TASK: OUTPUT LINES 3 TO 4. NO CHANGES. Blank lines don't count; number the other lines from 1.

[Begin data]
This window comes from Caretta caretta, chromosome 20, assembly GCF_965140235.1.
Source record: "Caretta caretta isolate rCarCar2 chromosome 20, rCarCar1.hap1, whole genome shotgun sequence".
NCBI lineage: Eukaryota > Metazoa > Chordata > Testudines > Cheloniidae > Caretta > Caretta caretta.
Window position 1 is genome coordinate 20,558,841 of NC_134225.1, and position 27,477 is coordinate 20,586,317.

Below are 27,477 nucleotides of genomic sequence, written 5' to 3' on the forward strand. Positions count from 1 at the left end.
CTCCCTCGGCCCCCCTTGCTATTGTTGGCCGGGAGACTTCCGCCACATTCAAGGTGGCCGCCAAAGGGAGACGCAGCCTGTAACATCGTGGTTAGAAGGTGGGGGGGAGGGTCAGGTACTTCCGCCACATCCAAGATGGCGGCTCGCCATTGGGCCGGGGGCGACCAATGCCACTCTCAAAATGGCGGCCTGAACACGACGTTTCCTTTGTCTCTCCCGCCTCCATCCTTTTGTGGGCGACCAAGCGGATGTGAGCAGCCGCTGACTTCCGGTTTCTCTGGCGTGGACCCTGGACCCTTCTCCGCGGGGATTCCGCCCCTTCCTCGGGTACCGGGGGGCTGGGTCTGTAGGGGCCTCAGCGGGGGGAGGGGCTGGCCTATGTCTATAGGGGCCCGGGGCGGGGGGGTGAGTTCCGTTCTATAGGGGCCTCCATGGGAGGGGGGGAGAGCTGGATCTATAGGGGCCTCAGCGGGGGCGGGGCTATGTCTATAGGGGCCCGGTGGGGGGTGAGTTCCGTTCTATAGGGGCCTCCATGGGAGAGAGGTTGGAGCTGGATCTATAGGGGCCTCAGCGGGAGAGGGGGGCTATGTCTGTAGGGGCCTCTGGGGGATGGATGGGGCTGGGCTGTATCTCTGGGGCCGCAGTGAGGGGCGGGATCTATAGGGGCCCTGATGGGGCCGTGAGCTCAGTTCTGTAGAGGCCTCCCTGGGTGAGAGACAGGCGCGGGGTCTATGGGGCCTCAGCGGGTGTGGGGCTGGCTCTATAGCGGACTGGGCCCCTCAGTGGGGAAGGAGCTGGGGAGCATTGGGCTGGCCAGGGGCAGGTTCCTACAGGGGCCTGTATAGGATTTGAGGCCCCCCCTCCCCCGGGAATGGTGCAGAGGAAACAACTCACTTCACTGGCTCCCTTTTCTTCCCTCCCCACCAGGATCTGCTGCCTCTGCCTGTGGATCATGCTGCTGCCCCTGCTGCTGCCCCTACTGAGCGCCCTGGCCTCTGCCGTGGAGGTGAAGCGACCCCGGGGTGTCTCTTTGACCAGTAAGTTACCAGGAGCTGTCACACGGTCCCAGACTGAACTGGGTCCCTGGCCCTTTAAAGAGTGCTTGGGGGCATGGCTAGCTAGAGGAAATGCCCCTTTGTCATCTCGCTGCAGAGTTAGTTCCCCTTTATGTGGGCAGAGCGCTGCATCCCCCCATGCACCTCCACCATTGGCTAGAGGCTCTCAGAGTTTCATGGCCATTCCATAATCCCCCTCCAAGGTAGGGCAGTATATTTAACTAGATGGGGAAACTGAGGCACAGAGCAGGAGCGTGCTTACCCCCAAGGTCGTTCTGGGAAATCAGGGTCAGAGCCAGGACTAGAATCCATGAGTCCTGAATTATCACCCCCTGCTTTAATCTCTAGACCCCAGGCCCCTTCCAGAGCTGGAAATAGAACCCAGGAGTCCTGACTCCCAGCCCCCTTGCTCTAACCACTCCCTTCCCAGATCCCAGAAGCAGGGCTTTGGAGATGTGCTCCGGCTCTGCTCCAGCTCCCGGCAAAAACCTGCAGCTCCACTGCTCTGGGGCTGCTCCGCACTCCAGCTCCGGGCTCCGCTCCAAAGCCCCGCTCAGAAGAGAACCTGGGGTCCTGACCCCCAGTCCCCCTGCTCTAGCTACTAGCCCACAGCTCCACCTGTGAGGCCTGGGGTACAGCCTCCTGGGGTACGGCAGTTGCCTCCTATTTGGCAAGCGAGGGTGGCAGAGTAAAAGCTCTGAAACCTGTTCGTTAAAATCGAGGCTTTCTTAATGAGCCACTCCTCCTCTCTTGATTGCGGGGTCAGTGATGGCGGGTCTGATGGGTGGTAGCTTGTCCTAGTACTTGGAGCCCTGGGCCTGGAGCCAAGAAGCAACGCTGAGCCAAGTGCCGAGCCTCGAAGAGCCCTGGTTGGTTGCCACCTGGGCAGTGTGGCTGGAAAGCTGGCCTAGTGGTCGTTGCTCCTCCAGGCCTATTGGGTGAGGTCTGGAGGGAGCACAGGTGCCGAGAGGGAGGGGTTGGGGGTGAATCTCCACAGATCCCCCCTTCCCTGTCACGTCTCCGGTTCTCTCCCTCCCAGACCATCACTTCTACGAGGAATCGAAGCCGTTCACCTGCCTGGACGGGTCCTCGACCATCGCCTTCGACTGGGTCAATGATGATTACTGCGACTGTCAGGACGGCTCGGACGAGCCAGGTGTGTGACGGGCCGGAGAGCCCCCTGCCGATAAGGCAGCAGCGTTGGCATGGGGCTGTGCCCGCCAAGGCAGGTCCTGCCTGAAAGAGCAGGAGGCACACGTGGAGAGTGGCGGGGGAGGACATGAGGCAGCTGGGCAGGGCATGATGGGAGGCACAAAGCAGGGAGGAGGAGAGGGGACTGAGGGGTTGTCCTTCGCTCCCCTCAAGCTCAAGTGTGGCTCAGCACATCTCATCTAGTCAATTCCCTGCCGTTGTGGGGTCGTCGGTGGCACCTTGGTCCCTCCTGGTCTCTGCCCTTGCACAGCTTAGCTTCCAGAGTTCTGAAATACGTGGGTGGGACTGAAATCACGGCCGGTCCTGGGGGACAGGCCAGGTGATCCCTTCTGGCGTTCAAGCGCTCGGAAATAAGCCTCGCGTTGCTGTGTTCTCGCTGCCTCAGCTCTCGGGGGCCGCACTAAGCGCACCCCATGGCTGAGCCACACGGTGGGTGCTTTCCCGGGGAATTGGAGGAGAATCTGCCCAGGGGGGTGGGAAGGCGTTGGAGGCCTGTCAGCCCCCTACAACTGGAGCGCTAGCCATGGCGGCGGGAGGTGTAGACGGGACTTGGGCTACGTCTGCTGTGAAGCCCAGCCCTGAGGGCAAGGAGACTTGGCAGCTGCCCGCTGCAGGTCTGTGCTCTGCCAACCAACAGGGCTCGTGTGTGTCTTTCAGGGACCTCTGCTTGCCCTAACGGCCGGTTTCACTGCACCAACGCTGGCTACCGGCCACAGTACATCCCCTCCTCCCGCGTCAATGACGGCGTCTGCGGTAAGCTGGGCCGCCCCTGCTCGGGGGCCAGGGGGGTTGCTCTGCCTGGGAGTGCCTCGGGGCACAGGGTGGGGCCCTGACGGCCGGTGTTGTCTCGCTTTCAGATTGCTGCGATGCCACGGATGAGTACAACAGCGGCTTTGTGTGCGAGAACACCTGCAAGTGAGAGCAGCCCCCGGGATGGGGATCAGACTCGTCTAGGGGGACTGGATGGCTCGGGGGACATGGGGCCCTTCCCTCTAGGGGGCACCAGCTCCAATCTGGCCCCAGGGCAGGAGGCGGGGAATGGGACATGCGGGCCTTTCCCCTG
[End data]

NCBI lineage: Eukaryota > Metazoa > Chordata > Testudines > Cheloniidae > Caretta > Caretta caretta.
Window position 1 is genome coordinate 20,558,841 of NC_134225.1, and position 27,477 is coordinate 20,586,317.